Physical Science

Physical science is the study of the physical world around you. Learn about everything from electricity to magnetism in this section.

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Chemical formulas provide a concise explanation for reactions. In this article, we explain the formula for the reaction in a smoke detector.

When an airplane flies faster than the speed of sound, you hear a large booming sound. But how can something that seems so simple cause such a boom?

By Austin Henderson

Radar is used to track storms, planes, and weapons and also to create topographic maps. Learn about radar, radar technology and Doppler shift.

By Marshall Brain

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Nuclear materials get used in many forms of nuclear medicine -- everything from PET scans to chemotherapy uses them. Learn how nuclear medicine works.

By Craig Freudenrich, Ph.D.

On the one hand, nuclear power offers a clean energy alternative that decreases fossil fuel dependence. On the other, it summons images of quake-ruptured Japanese power plants leaking radioactive water. What happens in reactors in good times and bad?

By Marshall Brain, Robert Lamb & Patrick J. Kiger

The air we breathe contains 21 percent oxygen. Would we be better off breathing 100 percent oxygen?

By Marshall Brain

Alfred Nobel revolutionized several industries with his invention of dynamite. Learn more about how dynamite works and its controversial history.

By Yara Simón

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Just about everyone has seen a television show or movie in which a criminal suspect is questioned while detectives watch from behind a one-way mirror. How does a piece of glass manage to reflect light from one side while remaining clear on the other?

When there's a suspect in a crime and the evidence includes a handwritten note, investigators may call in handwriting experts to see if there's a match. How exactly do experts go about analyzing someone's handwriting?

By Julia Layton

The idea that something so intangible as acoustic levitation can lift objects may seem unbelievable, but it's a real phenomenon.

By Tracy V. Wilson

Magnets produce magnetic fields and attract metals like iron, nickel and cobalt. They're used in all sorts of applications but how are they made and how do they work?

By Tracy V. Wilson & Chris Pollette

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Rust is the common name for iron oxide, which is created when iron bonds with oxygen. In fact, pure iron is only rarely found in nature because it interacts with oxygen so easily.

I recently bought a pair of mirrored sunglasses and they are already scratched. Isn't there a way to make them scratch-resistant?

They stick around long after death and compete with the likes of Dracula, Frankenstein's monster and the Wolfman as one of the great figures of classic horror movies. Are you brave enough to unravel the history of these real-life, tangible ghosts?

By Tom Harris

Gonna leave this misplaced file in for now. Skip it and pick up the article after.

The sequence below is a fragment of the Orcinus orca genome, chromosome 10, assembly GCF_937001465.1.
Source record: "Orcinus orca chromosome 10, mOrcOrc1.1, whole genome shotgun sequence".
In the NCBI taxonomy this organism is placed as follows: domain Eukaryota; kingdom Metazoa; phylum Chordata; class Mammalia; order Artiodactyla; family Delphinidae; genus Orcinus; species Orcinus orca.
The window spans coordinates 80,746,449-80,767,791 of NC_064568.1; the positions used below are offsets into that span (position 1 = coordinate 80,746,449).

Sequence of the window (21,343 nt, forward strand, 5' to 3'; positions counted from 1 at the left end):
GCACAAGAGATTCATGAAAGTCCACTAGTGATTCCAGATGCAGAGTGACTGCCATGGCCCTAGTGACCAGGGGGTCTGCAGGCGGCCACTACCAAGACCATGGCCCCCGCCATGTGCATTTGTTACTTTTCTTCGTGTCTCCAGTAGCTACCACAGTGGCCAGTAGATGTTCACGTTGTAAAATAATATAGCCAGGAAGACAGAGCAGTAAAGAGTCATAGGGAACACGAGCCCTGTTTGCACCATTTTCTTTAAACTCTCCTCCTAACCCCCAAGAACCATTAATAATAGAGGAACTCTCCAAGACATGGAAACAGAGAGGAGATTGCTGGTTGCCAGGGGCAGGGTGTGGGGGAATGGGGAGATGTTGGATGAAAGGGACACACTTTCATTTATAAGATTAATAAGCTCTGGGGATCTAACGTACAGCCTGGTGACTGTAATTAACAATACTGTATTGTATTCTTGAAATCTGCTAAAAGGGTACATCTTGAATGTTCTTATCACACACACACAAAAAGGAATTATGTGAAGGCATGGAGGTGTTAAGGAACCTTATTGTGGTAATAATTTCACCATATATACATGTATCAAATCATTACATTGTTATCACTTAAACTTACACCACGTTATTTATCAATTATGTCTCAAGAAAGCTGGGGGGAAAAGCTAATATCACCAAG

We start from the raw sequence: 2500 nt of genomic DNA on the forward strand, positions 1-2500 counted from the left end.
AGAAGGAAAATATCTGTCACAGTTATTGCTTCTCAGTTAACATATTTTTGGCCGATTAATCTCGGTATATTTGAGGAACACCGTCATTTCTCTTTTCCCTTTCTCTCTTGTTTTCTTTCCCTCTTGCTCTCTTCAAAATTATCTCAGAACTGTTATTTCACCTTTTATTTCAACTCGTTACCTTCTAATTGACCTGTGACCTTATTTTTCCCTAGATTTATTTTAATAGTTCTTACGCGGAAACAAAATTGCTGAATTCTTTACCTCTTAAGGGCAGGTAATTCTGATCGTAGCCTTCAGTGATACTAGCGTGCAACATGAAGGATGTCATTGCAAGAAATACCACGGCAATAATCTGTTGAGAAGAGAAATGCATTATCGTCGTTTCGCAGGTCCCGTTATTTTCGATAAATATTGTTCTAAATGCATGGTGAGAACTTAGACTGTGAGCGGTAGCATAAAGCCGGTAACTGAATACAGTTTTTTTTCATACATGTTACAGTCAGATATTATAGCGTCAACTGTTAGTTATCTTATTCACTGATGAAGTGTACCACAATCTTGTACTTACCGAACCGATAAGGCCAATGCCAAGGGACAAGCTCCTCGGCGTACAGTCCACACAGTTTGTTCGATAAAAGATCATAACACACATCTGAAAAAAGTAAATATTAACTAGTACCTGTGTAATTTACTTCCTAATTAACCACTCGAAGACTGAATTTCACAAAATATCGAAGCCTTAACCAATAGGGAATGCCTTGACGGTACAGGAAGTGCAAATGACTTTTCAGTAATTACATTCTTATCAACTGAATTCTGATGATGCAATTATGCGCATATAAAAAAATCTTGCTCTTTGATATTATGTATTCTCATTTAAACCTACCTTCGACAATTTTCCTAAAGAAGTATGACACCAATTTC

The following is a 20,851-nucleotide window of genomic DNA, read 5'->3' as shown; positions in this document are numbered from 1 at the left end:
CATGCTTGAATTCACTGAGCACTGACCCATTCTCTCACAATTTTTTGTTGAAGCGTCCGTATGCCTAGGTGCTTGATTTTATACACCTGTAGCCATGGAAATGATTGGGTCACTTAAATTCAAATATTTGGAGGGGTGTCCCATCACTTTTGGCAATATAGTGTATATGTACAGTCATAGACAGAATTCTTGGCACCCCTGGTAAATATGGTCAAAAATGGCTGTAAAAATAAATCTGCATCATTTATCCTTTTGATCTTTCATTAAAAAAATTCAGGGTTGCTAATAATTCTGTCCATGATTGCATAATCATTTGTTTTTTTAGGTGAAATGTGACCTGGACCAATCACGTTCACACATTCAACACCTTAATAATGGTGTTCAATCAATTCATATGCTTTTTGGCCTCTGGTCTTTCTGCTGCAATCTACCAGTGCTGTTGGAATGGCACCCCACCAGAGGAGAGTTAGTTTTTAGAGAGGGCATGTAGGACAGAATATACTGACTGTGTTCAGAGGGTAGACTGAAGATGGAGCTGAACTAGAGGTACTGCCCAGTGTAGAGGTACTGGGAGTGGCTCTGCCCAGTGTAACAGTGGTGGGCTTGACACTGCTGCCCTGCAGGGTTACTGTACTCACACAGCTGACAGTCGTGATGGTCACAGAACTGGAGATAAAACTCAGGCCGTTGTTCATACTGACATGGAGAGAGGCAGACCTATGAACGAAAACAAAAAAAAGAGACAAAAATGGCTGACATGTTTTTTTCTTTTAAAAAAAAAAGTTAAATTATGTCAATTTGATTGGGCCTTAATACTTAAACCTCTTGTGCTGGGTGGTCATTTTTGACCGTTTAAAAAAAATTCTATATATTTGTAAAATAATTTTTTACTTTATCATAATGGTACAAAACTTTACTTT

The human eye misses a lot -- enter the incredible world of the microscopic! Explore how a light microscope works.

By Craig Freudenrich, Ph.D.

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Iran has announced its activation of a second set of uranium centrifuges. These machines are at the core of the uranium-enrichment process. Find out where the centrifuge fits into the equation.

By Marshall Brain

If you want to see a hologram, you don't have to look much farther than your wallet. But the most impressive holograms are large scale and illuminated with lasers or displayed in a darkened room with carefully directed lighting. Learn how a hologram, light and your brain work together make clear, 3-D images.

By Tracy V. Wilson

NASA's Mars rovers are sending 3-D images to Earth, so we can see depth and texture on the Martian surface. And how do we see this depth and texture? 3-D glasses, of course! Check out how they work.

By Marshall Brain

Most of us have heard the talk about oysters and chocolate, and maybe you've read an article about the stimulating effects of ginseng. But garlic, licorice and cucumber? Learn about the history of aphrodisiacs and whether they've been proven to be effective.

By Lee Ann Obringer

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An invisibility cloak seems perfectly believable in the magical world of Harry Potter, but in the real world, it's impossible, right? Not so fast.

By William Harris & Robert Lamb

Fusion reactors will use abundant sources of fuel, will not leak radiation above normal background levels, and will produce less radioactive waste than current fission reactors. Learn about this promising power source.

By Patrick J. Kiger & Craig C. Freudenrich

Learn what really goes on when a CSI "processes a crime scene" and get a real-world view of crime scene investigation from a primary scene responder with the Colorado Bureau of Investigation.

By Julia Layton

Electricity completely surrounds us whether you're charging your cell phone or watching the sky light up during a violent thunderstorm. For most of us, modern life would be impossible without it, and the natural world relies on it.

By Marshall Brain, William Harris & Robert Lamb

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The thought of an autopsy usually provokes fear, apprehension or extreme anxiety in people. Cut through the mystery of this process and learn the details of the preparation, procedures and tools used to perform an autopsy.

By Robert Valdes & Patrick J. Kiger

Viagra is one of the best-known drugs of all time. Nearly every adult in America has heard of the drug and can tell you what it does. Find out how this high-profile medication works its magic.

By Marshall Brain & Katie Lambert